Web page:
media, Sports, Uncategorized

TV sportscasting is getting it wrong

Tony Romo is now the top color commentator for CBS football games, and Phil Simms is out.

The New York Daily News reminds us that Romo is getting this promotion despite no experience in sportscasting.

(Sidebar: It’s funny, isn’t it, that Romo had to toil as a little-known backup quarterback for years before taking on a job that generally goes to a top, high-profile draftee, but he walked right into a job that normally goes to someone who toils for a couple of years at a lower level?)

Romo might be good. He might suck. But he would have to suck awfully bad to get people to turn off the channel, wouldn’t he? People will tune into CBS to see football and tolerate the announcers. No one is turning the dial to figure skating on Sunday afternoon. So Romo’s “qualifications” and “abilities” are actually irrelevant. Unless he pulls a Jimmy the Greek, he’ll be fine.

Speaking of sportscasting, this week the Dodgers opened their season and will play the year sans Vin Scully for the first time since the 1940s. Scully’s style of calling television games was different, as anyone who watched Dodgers broadcasts will surely recall. Sitting alone on the microphone, Scully would talk and tell stories – like a talk radio host without the ferocious outrage – while incidentally mentioning the game action. It worked especially well on television.

To watch Scully succeed this way begs the question: Why do TV announcers spend so much time describing the action that viewers can see? Think about it next time you watch a game. Then, for extra fun, count how many times they read graphics to you. Michael Kay of the YES Network is particularly guilty of this sin (though I have probably watched so many of his games that my bias may be showing).

It makes sense why they do this – many sportscasters get their start in radio, where there is no visual support. But one would think that some media outlet would try something different. After all, television news programs stopped presenting the same way as radio news. We have had televised sports for something like seven decades, why do we still adhere to radio-era traditions? This is especially true for football, America’s made-for-television sport.

There might be a new model emerging from networks that use “whip around” coverage. The MLB Network does this particularly well with MLB Tonight, where a host and two in-studio analysts watch each night’s action and comment over teams’ local broadcast feeds. Their easy, joke-filled banter makes it fun to watch, mirroring conversations you might have watching games with a bunch of friends. And it’s different from most baseball broadcasts, where an announcer narrates events as you watch them.

This could work for a single team, as well. Wouldn’t that be more fun to watch than some former athlete rhythmically rattling off recaps of the obvious during breaks in the action as most color commentators do? Think of the familiarity and rapport fans could develop with the on-screen personalities.

Television sports is not a high-risk place to experiment – generally, ratings are driven by the games more than the broadcast. CBS gets that, which is why they’re willing to stick Tony Romo in a broadcasting booth with only a few postgame interviews under his belt. It’s time to try something even bolder. The radio era is over.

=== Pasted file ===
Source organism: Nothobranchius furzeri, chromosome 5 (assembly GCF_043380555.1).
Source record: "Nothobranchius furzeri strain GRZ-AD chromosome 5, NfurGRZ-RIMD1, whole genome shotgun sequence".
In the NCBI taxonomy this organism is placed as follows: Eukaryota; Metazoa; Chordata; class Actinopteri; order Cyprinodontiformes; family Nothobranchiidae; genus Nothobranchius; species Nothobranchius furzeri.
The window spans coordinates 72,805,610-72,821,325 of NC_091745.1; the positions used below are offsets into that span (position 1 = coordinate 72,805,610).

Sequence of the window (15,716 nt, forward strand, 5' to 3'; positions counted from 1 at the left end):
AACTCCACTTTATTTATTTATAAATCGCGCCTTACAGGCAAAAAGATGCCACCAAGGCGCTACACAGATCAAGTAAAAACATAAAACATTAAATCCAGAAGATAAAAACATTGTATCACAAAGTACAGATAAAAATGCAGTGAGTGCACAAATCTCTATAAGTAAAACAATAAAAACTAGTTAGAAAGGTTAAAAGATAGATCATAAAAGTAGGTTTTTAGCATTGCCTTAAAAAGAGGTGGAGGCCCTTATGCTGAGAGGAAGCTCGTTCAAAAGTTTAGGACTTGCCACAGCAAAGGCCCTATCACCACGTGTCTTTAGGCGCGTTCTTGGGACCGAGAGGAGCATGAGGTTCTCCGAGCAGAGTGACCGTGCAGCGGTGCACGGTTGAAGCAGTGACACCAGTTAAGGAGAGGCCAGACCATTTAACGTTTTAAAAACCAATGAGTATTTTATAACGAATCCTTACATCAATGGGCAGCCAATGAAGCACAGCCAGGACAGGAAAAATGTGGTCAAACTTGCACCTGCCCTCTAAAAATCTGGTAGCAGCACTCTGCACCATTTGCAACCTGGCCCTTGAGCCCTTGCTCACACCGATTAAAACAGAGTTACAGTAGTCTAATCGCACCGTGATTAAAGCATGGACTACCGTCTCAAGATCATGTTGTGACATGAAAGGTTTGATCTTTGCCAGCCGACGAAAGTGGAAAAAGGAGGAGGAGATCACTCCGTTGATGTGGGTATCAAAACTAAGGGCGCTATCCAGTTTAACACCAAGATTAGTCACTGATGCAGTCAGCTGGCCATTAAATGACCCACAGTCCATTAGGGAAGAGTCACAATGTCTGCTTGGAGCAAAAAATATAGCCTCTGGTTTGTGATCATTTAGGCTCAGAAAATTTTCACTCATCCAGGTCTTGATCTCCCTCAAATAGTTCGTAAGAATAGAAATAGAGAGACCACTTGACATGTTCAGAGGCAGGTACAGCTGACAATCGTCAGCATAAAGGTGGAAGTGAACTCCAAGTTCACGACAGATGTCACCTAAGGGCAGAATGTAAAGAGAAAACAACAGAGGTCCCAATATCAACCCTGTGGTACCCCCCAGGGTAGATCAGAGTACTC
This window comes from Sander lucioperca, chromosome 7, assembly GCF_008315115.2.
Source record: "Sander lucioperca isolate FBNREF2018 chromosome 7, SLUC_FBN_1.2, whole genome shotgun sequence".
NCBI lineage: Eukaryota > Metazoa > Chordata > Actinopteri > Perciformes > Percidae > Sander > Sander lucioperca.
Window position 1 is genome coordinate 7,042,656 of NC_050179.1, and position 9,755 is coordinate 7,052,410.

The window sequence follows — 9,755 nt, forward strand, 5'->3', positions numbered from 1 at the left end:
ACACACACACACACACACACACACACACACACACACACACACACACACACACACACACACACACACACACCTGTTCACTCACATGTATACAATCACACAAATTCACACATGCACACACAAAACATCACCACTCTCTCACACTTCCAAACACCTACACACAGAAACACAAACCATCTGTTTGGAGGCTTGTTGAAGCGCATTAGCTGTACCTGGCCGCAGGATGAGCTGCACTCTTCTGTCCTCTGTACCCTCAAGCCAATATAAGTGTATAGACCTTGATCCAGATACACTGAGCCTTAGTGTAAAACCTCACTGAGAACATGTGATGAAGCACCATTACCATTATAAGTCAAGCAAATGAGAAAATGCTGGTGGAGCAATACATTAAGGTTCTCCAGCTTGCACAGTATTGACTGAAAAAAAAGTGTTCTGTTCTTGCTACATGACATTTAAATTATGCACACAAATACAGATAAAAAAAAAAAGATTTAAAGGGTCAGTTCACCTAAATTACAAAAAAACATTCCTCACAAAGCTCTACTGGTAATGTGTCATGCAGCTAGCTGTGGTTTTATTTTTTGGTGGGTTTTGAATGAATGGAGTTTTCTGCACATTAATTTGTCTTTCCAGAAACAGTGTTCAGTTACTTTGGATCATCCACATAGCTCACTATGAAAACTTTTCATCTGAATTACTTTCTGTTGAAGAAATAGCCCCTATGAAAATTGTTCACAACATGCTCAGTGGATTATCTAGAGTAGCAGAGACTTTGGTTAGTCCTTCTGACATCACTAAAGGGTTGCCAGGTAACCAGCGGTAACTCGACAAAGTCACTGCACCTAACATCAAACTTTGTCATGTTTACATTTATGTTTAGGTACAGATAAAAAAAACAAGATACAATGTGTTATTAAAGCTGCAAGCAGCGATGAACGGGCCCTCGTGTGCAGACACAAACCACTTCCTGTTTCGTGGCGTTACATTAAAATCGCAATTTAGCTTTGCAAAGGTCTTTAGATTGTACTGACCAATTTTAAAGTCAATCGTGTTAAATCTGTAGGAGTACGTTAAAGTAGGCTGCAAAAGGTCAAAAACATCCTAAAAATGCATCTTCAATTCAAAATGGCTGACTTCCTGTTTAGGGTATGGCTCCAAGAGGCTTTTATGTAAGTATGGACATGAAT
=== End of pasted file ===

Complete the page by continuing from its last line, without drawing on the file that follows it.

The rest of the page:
It’s time to try something even bolder. Sportscasting should evolve past where it was during Vin Scully’s rookie year.

media, Politics and Grassroots

Dumb politics

Last week the Boston Globe quoted me in their story about young conservative activists (despite the fact that it has been more than a decade since I organized campuses for the Leadership Institute). Reporter Dugan Arnett picked just about the perfect quote to sum up our discussion:

“There are always people who are going to say, ‘This is my ticket; I’m going to make sure my campus burns down, I’m going to be on Fox News a bunch, and that’s going to be my path to the spotlight,’ ” says Jim Eltringham, formerly of the Leadership Institute and currently a Republican campaign consultant. “The problem is: That’s a spotlight that burns out quick.”

Our discussion centered on how some campus activists welcomed controversy for controversy’s sake, provoking outrage on purpose to gain attention with little substance behind the actions. It seems like a lesson some in Washington need to learn, too: In a piece on Medium, I argue that there’s a direct link between this type of superficiality and last week’s Republican failure on health care .

media, Sports

ESPN’s bad week

In a post at Medium, I reacted to Jayson Stark’s long piece assuming that America needed baseball players to speak out on politics. The short version: We disagree. More than that, his assumption – that political rifts have created wounds in need of healing – show disconnection from the broader public who, honestly, just doesn’t care about politics.

Then came this week’s news: ESPN expects to lay off a good on-air talent. The two stories have a common thread.

It would be tempting for anyone on the center right to point to ESPN’s socially progressive programming choices and blame that for alienating its core viewership, but the reasons are a bit more nuanced. ESPN’s tunnel vision and lack of self-awareness has prevented it from adapting to a new media environment. Once the sole source of 24 hour sports on TV, ESPN’s networks now compete with national sports channels run by Fox and NBC, regional sports networks, and – notably – networks run by sports leagues themselves. On top of that, Major League Baseball, the National Hockey League, and the National Basketball Association all offer direct-to-consumer online packages.

That ESPN missed these changes suggests they overestimated their value in consumers’ minds. Like Jayson Stark, they’ve misread the public vibe.

Culture, media

Getting out of the bubble

NBC’s 90th anniversary show last weekend featured a heavy dose of former and current stars sharing memories of how certain shows were so “important” or “ground-breaking.”

“Come on,” I found myself thinking at various times. “This is television. This is passive entertainment we watch because it’s easier than reading and we don’t feel like putting on pants and going out.”